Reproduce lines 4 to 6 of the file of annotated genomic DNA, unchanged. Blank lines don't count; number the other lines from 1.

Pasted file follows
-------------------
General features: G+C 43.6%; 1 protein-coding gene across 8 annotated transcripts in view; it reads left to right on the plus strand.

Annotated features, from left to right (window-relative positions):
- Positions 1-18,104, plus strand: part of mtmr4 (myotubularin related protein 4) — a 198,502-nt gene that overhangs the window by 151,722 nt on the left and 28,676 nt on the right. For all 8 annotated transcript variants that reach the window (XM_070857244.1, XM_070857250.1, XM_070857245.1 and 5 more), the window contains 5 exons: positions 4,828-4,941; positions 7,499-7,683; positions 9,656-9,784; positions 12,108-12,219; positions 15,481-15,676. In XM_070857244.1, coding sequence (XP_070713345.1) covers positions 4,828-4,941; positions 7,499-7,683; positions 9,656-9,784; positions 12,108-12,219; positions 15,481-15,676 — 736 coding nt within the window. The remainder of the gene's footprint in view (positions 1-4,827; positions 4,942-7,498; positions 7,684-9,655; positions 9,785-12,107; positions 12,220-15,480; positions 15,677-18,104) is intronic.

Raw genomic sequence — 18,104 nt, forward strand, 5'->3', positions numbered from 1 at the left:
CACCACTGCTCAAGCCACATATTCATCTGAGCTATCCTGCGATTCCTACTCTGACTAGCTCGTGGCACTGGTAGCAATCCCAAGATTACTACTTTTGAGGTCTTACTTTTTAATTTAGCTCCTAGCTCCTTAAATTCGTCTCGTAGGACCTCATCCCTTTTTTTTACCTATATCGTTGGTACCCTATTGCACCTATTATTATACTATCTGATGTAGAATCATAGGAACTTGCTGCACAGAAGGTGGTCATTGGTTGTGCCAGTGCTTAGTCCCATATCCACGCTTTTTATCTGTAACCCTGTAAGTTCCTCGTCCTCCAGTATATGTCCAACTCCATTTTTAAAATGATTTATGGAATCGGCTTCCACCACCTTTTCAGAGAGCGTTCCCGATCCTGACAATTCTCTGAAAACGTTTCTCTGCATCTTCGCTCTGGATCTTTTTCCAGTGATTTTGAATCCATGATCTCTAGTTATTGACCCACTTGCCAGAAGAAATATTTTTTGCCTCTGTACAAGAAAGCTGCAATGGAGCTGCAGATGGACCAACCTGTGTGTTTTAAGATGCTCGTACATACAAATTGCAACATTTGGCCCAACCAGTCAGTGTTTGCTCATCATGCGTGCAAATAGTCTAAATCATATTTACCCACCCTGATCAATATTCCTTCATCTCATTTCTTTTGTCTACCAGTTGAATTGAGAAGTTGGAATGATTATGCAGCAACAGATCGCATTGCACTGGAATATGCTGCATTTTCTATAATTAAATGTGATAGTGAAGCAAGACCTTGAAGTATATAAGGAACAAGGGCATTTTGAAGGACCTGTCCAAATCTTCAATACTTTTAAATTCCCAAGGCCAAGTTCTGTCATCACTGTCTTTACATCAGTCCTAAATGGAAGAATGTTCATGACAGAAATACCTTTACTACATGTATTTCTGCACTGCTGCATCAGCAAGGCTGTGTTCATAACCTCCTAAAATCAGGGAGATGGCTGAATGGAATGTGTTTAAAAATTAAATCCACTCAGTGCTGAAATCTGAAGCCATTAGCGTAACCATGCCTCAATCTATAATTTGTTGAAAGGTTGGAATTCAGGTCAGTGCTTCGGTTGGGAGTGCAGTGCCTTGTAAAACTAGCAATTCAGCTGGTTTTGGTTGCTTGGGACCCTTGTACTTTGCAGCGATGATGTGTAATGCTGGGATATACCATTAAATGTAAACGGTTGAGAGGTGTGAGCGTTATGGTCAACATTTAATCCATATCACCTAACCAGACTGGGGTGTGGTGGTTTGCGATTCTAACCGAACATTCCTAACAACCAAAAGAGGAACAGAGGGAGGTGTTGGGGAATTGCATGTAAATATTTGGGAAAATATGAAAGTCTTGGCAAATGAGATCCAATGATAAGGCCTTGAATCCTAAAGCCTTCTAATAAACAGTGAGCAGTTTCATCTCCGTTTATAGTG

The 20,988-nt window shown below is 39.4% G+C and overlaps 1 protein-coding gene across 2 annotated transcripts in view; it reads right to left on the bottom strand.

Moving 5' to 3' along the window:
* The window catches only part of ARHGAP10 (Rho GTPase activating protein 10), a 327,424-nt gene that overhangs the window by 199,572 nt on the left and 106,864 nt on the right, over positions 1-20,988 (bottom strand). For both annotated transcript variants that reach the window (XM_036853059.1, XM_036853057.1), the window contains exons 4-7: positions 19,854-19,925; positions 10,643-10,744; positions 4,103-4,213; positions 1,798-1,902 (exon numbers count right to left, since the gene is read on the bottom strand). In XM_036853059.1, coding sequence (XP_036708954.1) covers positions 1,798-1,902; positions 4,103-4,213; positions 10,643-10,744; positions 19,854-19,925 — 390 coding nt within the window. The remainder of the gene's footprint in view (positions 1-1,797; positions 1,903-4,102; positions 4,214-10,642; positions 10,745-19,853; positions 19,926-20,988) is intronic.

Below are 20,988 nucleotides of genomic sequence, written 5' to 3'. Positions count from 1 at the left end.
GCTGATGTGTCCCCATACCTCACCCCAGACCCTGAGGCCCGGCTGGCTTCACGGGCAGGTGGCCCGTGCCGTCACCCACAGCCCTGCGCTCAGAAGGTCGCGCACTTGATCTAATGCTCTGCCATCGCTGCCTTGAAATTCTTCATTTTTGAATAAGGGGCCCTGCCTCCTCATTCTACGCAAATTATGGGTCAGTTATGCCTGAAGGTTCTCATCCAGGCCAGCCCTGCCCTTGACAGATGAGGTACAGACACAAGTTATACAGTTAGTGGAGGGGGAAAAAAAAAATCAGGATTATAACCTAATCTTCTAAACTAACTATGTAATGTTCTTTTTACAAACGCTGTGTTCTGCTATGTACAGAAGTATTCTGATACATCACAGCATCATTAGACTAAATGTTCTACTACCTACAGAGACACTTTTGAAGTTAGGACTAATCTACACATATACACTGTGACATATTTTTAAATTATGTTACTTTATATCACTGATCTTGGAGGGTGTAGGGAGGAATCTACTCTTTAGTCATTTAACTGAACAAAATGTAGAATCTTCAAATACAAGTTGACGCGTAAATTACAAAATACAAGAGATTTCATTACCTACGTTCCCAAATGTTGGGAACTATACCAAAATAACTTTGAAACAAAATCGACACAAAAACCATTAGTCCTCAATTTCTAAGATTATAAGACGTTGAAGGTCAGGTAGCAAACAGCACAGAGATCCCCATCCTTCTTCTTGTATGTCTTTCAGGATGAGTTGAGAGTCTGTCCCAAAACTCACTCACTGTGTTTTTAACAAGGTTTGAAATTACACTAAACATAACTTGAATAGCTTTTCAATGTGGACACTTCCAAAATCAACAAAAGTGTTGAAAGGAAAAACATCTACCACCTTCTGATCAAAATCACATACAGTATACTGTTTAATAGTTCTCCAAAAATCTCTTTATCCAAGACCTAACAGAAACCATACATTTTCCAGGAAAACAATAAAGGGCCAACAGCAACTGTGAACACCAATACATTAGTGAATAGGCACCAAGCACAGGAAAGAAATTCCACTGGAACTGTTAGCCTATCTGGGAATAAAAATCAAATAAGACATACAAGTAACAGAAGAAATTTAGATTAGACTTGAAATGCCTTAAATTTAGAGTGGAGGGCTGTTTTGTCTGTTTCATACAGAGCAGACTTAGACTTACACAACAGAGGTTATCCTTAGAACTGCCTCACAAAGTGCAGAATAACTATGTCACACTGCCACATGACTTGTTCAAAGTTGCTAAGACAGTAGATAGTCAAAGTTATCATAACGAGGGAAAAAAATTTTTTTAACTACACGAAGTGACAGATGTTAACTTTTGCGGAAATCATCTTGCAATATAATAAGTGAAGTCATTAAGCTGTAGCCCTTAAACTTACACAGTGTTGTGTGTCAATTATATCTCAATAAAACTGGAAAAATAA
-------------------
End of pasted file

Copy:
Raw genomic sequence — 18,104 nt, forward strand, 5'->3', positions numbered from 1 at the left:
CACCACTGCTCAAGCCACATATTCATCTGAGCTATCCTGCGATTCCTACTCTGACTAGCTCGTGGCACTGGTAGCAATCCCAAGATTACTACTTTTGAGGTCTTACTTTTTAATTTAGCTCCTAGCTCCTTAAATTCGTCTCGTAGGACCTCATCCCTTTTTTTTACCTATATCGTTGGTACCCTATTGCACCTATTATTATACTATCTGATGTAGAATCATAGGAACTTGCTGCACAGAAGGTGGTCATTGGTTGTGCCAGTGCTTAGTCCCATATCCACGCTTTTTATCTGTAACCCTGTAAGTTCCTCGTCCTCCAGTATATGTCCAACTCCATTTTTAAAATGATTTATGGAATCGGCTTCCACCACCTTTTCAGAGAGCGTTCCCGATCCTGACAATTCTCTGAAAACGTTTCTCTGCATCTTCGCTCTGGATCTTTTTCCAGTGATTTTGAATCCATGATCTCTAGTTATTGACCCACTTGCCAGAAGAAATATTTTTTGCCTCTGTACAAGAAAGCTGCAATGGAGCTGCAGATGGACCAACCTGTGTGTTTTAAGATGCTCGTACATACAAATTGCAACATTTGGCCCAACCAGTCAGTGTTTGCTCATCATGCGTGCAAATAGTCTAAATCATATTTACCCACCCTGATCAATATTCCTTCATCTCATTTCTTTTGTCTACCAGTTGAATTGAGAAGTTGGAATGATTATGCAGCAACAGATCGCATTGCACTGGAATATGCTGCATTTTCTATAATTAAATGTGATAGTGAAGCAAGACCTTGAAGTATATAAGGAACAAGGGCATTTTGAAGGACCTGTCCAAATCTTCAATACTTTTAAATTCCCAAGGCCAAGTTCTGTCATCACTGTCTTTACATCAGTCCTAAATGGAAGAATGTTCATGACAGAAATACCTTTACTACATGTATTTCTGCACTGCTGCATCAGCAAGGCTGTGTTCATAACCTCCTAAAATCAGGGAGATGGCTGAATGGAATGTGTTTAAAAATTAAATCCACTCAGTGCTGAAATCTGAAGCCATTAGCGTAACCATGCCTCAATCTATAATTTGTTGAAAGGTTGGAATTCAGGTCAGTGCTTCGGTTGGGAGTGCAGTGCCTTGTAAAACTAGCAATTCAGCTGGTTTTGGTTGCTTGGGACCCTTGTACTTTGCAGCGATGATGTGTAATGCTGGGATATACCATTAAATGTAAACGGTTGAGAGGTGTGAGCGTTATGGTCAACATTTAATCCATATCACCTAACCAGACTGGGGTGTGGTGGTTTGCGATTCTAACCGAACATTCCTAACAACCAAAAGAGGAACAGAGGGAGGTGTTGGGGAATTGCATGTAAATATTTGGGAAAATATGAAAGTCTTGGCAAATGAGATCCAATGATAAGGCCTTGAATCCTAAAGCCTTCTAATAAACAGTGAGCAGTTTCATCTCCGTTTATAGTG

The 20,988-nt window shown below is 39.4% G+C and overlaps 1 protein-coding gene across 2 annotated transcripts in view; it reads right to left on the bottom strand.